|Sub-cellular internalization and organ specific oral delivery of PABA nanoparticles by side chain variation.|
|Jump to Full Text|
|PMID: 21443763 Owner: NLM Status: MEDLINE|
|BACKGROUND: Organic nanomaterials having specific biological properties play important roles in in vivo delivery and clearance from the live cells. To develop orally deliverable nanomaterials for different biological applications, we have synthesized several fluorescently labelled, self-assembled PABA nanoparticles using possible acid side chain combinations and tested against insect and human cell lines and in vivo animal model. Flurophores attached to nanostructures help in rapid in vivo screening and tracking through complex tissues. The sub-cellular internalization mechanism of the conjugates was determined. A set of physio-chemical parameters of engineered nanoskeletons were also defined that is critical for preferred uptake in multiple organs of live Drosophila.
RESULTS: The variability of side chains alter size, shape and surface texture of each nanomaterial that lead to differential uptake in human and insect cells and to different internal organs in live Drosophila via energy dependent endocytosis. Our results showed that physical and chemical properties of C-11 and C-16 acid chain are best fitted for delivery to complex organs in Drosophila. However a distinct difference in uptake of same nanoparticle in human and insect cells postulated that different host cell physiology plays a critical role in the uptake mechanism.
CONCLUSIONS: The physical and chemical properties of the nanoparticle produced by variation in the acid side chains that modify size and shape of engineered nanostructure and their interplay with host cell physiology might be the major criteria for their differential uptake to different internal organs.
|Jhillu S Yadav; Pragna P Das; T Lakshminarayan Reddy; Indira Bag; Priyadarshini M Lavanya; Bulusu Jagannadh; Debendra K Mohapatra; Manika Pal Bhadra; Utpal Bhadra|
Related Documents :
|678523 - Altered aminoacyl-trna synthetase complexes in g1-arrested chinese hamster ovary cells.
3669103 - Use of limited protocols to evaluate the genotoxicity of hazardous wastes in mammalian ...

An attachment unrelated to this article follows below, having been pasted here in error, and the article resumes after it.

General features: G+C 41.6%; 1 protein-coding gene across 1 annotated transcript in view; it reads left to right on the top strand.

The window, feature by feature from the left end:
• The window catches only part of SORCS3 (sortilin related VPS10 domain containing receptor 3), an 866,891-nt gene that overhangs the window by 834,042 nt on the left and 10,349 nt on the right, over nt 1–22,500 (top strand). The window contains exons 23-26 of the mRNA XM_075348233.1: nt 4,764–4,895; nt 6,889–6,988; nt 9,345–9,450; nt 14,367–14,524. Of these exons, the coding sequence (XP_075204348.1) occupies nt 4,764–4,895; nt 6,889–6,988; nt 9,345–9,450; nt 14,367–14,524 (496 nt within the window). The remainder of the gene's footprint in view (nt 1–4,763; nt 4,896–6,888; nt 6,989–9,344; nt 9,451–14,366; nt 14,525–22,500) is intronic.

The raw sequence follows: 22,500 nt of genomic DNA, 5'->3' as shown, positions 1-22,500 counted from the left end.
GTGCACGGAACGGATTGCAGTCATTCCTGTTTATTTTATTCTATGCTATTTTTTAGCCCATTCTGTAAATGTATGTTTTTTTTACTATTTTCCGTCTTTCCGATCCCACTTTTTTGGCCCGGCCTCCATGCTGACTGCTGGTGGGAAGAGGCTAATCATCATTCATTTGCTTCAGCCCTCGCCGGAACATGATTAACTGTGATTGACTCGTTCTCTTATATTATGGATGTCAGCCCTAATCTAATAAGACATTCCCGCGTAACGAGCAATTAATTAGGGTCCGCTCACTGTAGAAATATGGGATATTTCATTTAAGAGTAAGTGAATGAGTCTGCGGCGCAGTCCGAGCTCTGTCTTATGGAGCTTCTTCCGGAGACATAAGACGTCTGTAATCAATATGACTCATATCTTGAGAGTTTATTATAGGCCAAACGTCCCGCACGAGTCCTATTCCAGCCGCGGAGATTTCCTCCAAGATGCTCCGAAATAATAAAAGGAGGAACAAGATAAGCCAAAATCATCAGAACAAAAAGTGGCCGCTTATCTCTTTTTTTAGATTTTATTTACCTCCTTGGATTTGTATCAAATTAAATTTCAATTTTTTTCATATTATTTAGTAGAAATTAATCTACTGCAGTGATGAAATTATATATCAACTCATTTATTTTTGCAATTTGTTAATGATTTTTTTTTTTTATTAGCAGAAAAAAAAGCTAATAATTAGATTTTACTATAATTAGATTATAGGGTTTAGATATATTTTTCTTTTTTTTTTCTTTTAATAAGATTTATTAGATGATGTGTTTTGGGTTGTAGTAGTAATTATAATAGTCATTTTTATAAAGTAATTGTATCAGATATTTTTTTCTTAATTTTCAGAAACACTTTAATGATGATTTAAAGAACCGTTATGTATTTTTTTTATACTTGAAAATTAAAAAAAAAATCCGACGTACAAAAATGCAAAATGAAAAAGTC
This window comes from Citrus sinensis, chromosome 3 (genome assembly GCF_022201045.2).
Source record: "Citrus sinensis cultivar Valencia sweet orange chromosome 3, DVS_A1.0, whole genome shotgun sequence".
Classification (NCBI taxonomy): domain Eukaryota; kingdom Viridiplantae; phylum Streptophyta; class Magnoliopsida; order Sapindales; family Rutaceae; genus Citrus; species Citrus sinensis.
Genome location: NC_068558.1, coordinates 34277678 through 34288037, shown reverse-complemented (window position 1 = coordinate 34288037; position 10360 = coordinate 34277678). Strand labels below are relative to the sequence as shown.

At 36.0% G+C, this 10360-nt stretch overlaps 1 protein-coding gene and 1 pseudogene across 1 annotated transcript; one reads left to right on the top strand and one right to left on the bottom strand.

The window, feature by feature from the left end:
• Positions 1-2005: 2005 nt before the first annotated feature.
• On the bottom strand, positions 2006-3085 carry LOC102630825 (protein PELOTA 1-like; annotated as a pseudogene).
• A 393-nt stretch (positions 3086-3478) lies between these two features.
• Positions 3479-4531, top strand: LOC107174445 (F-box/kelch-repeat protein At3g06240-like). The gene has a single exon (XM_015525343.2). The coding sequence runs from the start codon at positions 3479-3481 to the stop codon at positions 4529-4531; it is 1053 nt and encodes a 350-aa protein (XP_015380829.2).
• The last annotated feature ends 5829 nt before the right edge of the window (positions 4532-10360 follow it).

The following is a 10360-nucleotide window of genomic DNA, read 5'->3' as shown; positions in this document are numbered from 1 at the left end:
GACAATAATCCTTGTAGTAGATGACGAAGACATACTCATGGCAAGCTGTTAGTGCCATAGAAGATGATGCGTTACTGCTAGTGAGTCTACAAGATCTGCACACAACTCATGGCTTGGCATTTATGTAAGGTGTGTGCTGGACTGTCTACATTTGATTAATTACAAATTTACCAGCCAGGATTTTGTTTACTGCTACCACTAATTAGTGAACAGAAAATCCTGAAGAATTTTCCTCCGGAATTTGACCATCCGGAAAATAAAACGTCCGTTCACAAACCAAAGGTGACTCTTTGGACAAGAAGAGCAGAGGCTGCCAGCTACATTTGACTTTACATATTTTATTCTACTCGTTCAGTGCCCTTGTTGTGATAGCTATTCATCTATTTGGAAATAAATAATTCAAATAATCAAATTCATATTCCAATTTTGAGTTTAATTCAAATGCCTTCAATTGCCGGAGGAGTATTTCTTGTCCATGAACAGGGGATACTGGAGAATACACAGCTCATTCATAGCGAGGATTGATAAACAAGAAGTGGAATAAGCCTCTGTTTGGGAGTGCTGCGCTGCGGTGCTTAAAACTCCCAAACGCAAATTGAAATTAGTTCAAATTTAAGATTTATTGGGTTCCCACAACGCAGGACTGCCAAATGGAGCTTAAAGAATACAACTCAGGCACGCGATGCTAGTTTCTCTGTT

23744433 - Effects of single and repeated in vitro exposure of three forms of parabens, methyl-, b...
|Type: Journal Article; Research Support, Non-U.S. Gov't Date: 2011-03-28|
|Title: Journal of nanobiotechnology Volume: 9 ISSN: 1477-3155 ISO Abbreviation: J Nanobiotechnology Publication Date: 2011|
|Created Date: 2011-04-14 Completed Date: 2011-12-09 Revised Date: 2013-06-30|
Medline Journal Info:
|Nlm Unique ID: 101152208 Medline TA: J Nanobiotechnology Country: England|
|Languages: eng Pagination: 10 Citation Subset: IM|
|Indian Institute of Chemical Technology Uppal Road, Hyderbad-500007, India. firstname.lastname@example.org|
|APA/MLA Format Download EndNote Download BibTex|
administration & dosage*,
Drosophila / metabolism
Nanoparticles / administration & dosage*, chemistry
|WT0700158MF//Wellcome Trust; WT070065MF//Wellcome Trust|
Journal ID (nlm-ta): J Nanobiotechnology
Publisher: BioMed Central
Copyright ©2011 Yadav et al; licensee BioMed Central Ltd.
Received Day: 28 Month: 10 Year: 2010
Accepted Day: 28 Month: 3 Year: 2011
collection publication date: Year: 2011
Electronic publication date: Day: 28 Month: 3 Year: 2011
Volume: 9First Page: 10 Last Page: 10
Publisher Id: 1477-3155-9-10
PubMed Id: 21443763
|Sub-cellular internalization and organ specific oral elivery of PABA nanoparticles by side chain variation|
|Jhillu S Yadav1||Email: email@example.com|
|Pragna P Das1||Email: firstname.lastname@example.org|
|T Lakshminarayan Reddy1||Email: email@example.com|
|Indira Bag1||Email: firstname.lastname@example.org|
|Priyadarshini M Lavanya2||Email: email@example.com|
|Bulusu Jagannadh1||Email: firstname.lastname@example.org|
|Debendra K Mohapatra1||Email: email@example.com|
|Manika Pal Bhadra1||Email: firstname.lastname@example.org|
|Utpal Bhadra2||Email: email@example.com|
1Indian Institute of Chemical Technology Uppal Road, Hyderbad-500007, India
2Centre for Cellular and Molecular Biology, Uppal Road, Hyderabad 500007, India